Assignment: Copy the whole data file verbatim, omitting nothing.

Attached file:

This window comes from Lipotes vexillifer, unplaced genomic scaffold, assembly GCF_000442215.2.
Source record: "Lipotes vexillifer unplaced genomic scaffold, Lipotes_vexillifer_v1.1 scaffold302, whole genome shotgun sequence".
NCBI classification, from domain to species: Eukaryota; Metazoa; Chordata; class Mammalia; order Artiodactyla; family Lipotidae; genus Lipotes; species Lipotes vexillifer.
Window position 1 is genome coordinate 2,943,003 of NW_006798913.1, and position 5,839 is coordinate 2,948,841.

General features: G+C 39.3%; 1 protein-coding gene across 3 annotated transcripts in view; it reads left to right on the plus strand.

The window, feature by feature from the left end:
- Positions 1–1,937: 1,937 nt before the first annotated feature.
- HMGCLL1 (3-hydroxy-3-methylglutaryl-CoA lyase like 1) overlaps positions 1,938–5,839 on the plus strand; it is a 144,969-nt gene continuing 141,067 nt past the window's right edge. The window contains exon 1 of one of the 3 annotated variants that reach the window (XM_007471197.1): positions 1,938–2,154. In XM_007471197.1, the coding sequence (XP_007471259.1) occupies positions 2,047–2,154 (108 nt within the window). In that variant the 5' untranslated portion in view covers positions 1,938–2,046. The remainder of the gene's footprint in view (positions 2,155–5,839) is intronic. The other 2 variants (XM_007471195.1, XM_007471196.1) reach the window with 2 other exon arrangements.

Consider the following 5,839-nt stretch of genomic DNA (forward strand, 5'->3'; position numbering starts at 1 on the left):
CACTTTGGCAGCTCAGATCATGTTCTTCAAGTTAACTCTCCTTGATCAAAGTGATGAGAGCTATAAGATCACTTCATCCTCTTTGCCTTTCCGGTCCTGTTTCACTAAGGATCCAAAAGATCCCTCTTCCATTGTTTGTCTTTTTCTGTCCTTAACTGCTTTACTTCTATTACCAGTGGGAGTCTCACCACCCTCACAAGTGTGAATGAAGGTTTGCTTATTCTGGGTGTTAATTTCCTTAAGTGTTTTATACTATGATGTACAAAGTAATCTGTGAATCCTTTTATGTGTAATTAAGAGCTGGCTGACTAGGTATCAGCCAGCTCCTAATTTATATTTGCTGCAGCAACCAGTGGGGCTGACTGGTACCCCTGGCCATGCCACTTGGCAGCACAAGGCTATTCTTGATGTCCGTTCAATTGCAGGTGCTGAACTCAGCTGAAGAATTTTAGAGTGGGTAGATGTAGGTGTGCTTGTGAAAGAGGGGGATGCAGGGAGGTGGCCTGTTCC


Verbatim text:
This window comes from Lipotes vexillifer, unplaced genomic scaffold, assembly GCF_000442215.2.
Source record: "Lipotes vexillifer unplaced genomic scaffold, Lipotes_vexillifer_v1.1 scaffold302, whole genome shotgun sequence".
NCBI classification, from domain to species: Eukaryota; Metazoa; Chordata; class Mammalia; order Artiodactyla; family Lipotidae; genus Lipotes; species Lipotes vexillifer.
Window position 1 is genome coordinate 2,943,003 of NW_006798913.1, and position 5,839 is coordinate 2,948,841.

General features: G+C 39.3%; 1 protein-coding gene across 3 annotated transcripts in view; it reads left to right on the plus strand.

The window, feature by feature from the left end:
- Positions 1–1,937: 1,937 nt before the first annotated feature.
- HMGCLL1 (3-hydroxy-3-methylglutaryl-CoA lyase like 1) overlaps positions 1,938–5,839 on the plus strand; it is a 144,969-nt gene continuing 141,067 nt past the window's right edge. The window contains exon 1 of one of the 3 annotated variants that reach the window (XM_007471197.1): positions 1,938–2,154. In XM_007471197.1, the coding sequence (XP_007471259.1) occupies positions 2,047–2,154 (108 nt within the window). In that variant the 5' untranslated portion in view covers positions 1,938–2,046. The remainder of the gene's footprint in view (positions 2,155–5,839) is intronic. The other 2 variants (XM_007471195.1, XM_007471196.1) reach the window with 2 other exon arrangements.

Consider the following 5,839-nt stretch of genomic DNA (forward strand, 5'->3'; position numbering starts at 1 on the left):
CACTTTGGCAGCTCAGATCATGTTCTTCAAGTTAACTCTCCTTGATCAAAGTGATGAGAGCTATAAGATCACTTCATCCTCTTTGCCTTTCCGGTCCTGTTTCACTAAGGATCCAAAAGATCCCTCTTCCATTGTTTGTCTTTTTCTGTCCTTAACTGCTTTACTTCTATTACCAGTGGGAGTCTCACCACCCTCACAAGTGTGAATGAAGGTTTGCTTATTCTGGGTGTTAATTTCCTTAAGTGTTTTATACTATGATGTACAAAGTAATCTGTGAATCCTTTTATGTGTAATTAAGAGCTGGCTGACTAGGTATCAGCCAGCTCCTAATTTATATTTGCTGCAGCAACCAGTGGGGCTGACTGGTACCCCTGGCCATGCCACTTGGCAGCACAAGGCTATTCTTGATGTCCGTTCAATTGCAGGTGCTGAACTCAGCTGAAGAATTTTAGAGTGGGTAGATGTAGGTGTGCTTGTGAAAGAGGGGGATGCAGGGAGGTGGCCTGTTCC